CDN And SSL: The Initialisms You Need For A Fast, Secure Website |

CDN And SSL: The Initialisms You Need For A Fast, Secure Website

One of the key considerations of building websites is to make sure they load quickly.

CDN And SSL: The Initialisms You Need For A Fast, Secure Website

So often it feels like we’re living in an either/or world. Either you can eat a delicious dinner, or you can eat a healthy one. Either you can go see a movie you want to see, or a movie your spouse wants to see. Either you can spend a boring weekend drinking nothing stronger than herbal tea, or you can call your uncle to bail you out after a drunk and disorderly arrest. There just doesn’t seem to be a way to have it all.
Fortunately, your website is not one of us mere mortals constrained by the either/or traps we tend to fall into. While there was a time when you would have had to choose between having a website with fast page load times or a website with secured communications, these days when it comes to speed and security, your website can have it all.

The basic handshake
In order to understand how to make a website both fast and secure, you have to grasp the basics of the interaction that occurs between a user’s browser and the average website’s server. When a person visits a website, what’s called the transmission control protocol (TCP) handshake occurs. In it, the browser sends a connection request to the server. The server accepts the request, and sends an acknowledgment in return. This very polite process ends with the browser receiving this acknowledgment, and sending an acknowledgment in response.

The time it takes to complete the TCP handshake is considered a website’s round trip time. Round trip time is a major factor in your website’s page load time, and it becomes an even bigger deal when encryption enters the picture.

Adding security
The problem with the TCP handshake is that it is possible for an attacker to position him or herself between the browser and the server, becoming the man in the middle in what is known as a man in the middle attack and ‘eavesdropping’ on these communications.

When this occurs with the average website that you go to in order to look at pictures of cats, it doesn’t matter. But on websites where users should expect their information to be protected – meaning any website where information such as addresses, financial details, login names, email addresses or passwords are entered – the man in the middle absolutely cannot have access to that information.

The solution for a website that needs to offer secure communications between browsers and its servers is encryption. When the information being sent back and forth is encrypted, all a man in the middle is going to see is basically a garbled mess of cryptographic code.

In order to add encryption to a website, the owner will use what’s called secure sockets layer protocol, or SSL. (The current protocol is actually called transport layer security, or TLS, but most still use the name of the protocol TLS replaced, which is SSL.) SSL puts a few extra steps in that TCP handshake, adding in an agreement between browser and server on a method of encryption as well as a process of mutual verification, and then the generation of encryption keys.

The inherent drawback to encryption
It’s a basic principle: add more steps to a process and it’s going to take longer. A browser connecting to an encrypted website will likely take three round trips instead of the one required for the TCP handshake. So if there’s already lag in a website’s round trip time, go ahead and multiply that by three for every single visitor.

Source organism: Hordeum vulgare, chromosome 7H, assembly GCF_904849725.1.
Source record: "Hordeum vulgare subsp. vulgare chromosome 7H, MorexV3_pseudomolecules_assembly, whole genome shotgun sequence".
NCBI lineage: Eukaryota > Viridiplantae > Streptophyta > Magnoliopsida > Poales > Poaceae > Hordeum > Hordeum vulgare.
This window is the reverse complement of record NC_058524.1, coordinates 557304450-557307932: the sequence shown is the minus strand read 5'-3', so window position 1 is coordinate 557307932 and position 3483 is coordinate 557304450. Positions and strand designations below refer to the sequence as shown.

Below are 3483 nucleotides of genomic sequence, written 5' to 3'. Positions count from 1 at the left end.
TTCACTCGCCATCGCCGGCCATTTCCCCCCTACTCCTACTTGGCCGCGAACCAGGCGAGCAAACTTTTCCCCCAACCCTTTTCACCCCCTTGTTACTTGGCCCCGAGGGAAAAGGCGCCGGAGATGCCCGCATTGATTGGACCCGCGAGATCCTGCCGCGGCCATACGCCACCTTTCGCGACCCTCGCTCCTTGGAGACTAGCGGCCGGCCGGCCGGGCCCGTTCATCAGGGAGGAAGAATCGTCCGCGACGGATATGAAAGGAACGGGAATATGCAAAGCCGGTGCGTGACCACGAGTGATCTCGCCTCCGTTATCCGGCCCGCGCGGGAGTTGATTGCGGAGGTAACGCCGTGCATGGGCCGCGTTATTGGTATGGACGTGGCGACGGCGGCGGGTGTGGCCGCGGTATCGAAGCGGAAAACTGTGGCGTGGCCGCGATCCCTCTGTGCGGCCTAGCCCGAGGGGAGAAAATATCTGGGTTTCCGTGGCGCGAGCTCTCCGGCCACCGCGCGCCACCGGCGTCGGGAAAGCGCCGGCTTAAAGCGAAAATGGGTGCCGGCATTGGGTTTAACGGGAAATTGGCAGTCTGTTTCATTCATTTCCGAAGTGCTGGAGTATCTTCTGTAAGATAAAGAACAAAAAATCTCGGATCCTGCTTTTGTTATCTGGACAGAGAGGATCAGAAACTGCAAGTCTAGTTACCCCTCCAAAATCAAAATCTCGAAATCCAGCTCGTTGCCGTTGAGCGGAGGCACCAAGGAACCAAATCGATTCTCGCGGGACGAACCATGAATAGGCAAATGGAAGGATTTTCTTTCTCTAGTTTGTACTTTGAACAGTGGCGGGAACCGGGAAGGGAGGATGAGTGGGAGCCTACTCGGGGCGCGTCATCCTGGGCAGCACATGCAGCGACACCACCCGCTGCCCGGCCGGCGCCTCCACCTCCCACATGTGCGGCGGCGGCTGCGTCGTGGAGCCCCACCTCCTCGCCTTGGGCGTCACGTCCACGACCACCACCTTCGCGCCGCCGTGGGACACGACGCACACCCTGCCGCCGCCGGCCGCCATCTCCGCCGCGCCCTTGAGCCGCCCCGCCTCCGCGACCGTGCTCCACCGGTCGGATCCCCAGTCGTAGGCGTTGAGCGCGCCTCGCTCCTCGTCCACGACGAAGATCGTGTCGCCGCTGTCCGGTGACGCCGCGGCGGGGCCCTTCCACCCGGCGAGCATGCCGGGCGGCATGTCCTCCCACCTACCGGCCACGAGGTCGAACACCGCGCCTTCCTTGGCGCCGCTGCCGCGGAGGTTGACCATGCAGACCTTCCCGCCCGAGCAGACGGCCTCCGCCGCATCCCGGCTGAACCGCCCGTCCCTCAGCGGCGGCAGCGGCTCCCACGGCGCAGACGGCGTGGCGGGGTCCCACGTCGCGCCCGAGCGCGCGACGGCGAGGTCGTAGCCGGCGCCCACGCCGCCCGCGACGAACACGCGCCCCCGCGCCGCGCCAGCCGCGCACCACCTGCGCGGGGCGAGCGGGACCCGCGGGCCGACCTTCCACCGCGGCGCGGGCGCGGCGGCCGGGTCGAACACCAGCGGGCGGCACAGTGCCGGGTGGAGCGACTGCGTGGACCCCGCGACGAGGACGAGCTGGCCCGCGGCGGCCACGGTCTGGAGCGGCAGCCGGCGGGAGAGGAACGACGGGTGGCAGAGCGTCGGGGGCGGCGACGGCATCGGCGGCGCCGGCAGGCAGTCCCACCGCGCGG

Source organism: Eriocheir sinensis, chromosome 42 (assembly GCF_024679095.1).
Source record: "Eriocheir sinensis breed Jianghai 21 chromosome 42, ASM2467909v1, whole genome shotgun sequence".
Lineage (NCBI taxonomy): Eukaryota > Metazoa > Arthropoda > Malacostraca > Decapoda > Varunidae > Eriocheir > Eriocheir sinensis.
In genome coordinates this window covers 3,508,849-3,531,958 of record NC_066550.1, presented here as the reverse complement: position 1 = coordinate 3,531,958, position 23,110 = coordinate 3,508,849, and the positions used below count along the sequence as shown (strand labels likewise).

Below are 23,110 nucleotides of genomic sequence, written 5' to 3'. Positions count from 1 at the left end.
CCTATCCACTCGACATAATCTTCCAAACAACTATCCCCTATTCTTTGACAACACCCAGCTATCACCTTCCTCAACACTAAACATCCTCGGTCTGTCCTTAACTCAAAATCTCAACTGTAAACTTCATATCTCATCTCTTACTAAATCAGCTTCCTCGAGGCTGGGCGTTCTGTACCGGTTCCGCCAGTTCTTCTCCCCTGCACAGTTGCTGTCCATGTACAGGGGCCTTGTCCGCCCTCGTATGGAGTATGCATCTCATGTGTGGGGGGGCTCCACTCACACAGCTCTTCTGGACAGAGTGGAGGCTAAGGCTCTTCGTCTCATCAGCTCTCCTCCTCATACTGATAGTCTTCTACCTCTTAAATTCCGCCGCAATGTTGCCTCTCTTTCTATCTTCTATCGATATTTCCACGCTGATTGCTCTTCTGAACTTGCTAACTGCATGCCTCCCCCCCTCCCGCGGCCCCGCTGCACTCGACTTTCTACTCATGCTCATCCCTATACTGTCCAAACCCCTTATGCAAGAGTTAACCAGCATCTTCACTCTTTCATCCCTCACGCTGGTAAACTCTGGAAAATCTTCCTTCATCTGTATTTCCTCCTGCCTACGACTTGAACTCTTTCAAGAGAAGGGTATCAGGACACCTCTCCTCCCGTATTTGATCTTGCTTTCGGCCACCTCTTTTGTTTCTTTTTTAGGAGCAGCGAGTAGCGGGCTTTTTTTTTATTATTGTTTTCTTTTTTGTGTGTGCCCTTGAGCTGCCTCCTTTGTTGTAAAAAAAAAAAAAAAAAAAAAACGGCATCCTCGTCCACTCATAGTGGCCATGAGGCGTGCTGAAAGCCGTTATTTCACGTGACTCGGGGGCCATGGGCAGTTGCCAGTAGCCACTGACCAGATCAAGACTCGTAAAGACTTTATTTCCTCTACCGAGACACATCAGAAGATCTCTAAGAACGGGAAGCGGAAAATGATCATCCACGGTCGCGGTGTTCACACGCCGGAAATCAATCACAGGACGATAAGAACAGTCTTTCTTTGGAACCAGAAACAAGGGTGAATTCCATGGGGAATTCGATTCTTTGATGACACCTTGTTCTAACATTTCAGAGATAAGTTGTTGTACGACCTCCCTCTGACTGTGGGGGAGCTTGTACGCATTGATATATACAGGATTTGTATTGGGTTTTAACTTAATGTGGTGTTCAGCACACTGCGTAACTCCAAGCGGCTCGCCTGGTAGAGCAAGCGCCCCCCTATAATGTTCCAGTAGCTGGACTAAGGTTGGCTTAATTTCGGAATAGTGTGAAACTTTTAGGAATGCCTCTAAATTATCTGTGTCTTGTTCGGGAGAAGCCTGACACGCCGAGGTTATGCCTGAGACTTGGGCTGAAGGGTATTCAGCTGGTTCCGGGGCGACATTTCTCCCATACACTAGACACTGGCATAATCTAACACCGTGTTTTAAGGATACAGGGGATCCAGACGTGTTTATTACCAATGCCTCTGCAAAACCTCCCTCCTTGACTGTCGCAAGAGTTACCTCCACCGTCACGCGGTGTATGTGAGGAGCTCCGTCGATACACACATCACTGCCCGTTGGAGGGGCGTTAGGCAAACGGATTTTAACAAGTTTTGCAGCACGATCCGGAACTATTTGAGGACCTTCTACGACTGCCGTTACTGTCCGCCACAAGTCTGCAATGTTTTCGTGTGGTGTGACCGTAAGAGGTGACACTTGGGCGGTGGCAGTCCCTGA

When you talk website speed you’re often talking in terms of milliseconds and seconds, but unfortunately that doesn’t make these slowdowns insignificant. Internet users are finicky about speed, with 60% of online shoppers only willing to give a page five seconds to load and an even fussier 27% only willing to wait three seconds. There are just too many websites competing for business for someone to spend much time waiting on a page to load.

Addressing the need for speed
There’s no way to cut corners when it comes to the encryption process. Either your website encrypts the data being sent to and from a user’s browser using all the steps needed by SSL, or it doesn’t offer encryption. And if there’s any sort of personal information being input on your website, it has to be encrypted. Not using SSL would be beyond negligent.

Fortunately an encrypted website with fast page load times as well as excellent performance and reliability can be achieved through the use of a content delivery network, or CDN, which is a global network of cache servers designed to deliver your website’s content to users as quickly as possible. By directing users to the server located closest to them, a CDN cuts down on how far data has to travel, which cuts down on that round trip time. And as CDN provider Imperva Incapsula points out, since the SSL handshake takes three round trips, the time saved in a round trip is multiplied by three for users of an encrypted website.

It’s important to note that in order for a content delivery network to most effectively speed up the SSL handshake, you need to have the keep alive function enabled. The keep alive function will maintain an open connection between the CDN and the origin server even between user sessions to avoid having to restart the SSL encryption negotiation process. So long as your website is being visited every few minutes, all of your users will benefit from a significantly reduced handshake time.

With SSL and a CDN your secure but still speedy website can be a shining example to all of us who have struggled to incorporate the best of both worlds into our lives. May we boldly go forward and find a way to make carrot cake count as a serving of vegetables.

(Naomi Webb is a freelance writer specializing in the latest technology trends)


Tags : SSL, CDN, Secure Website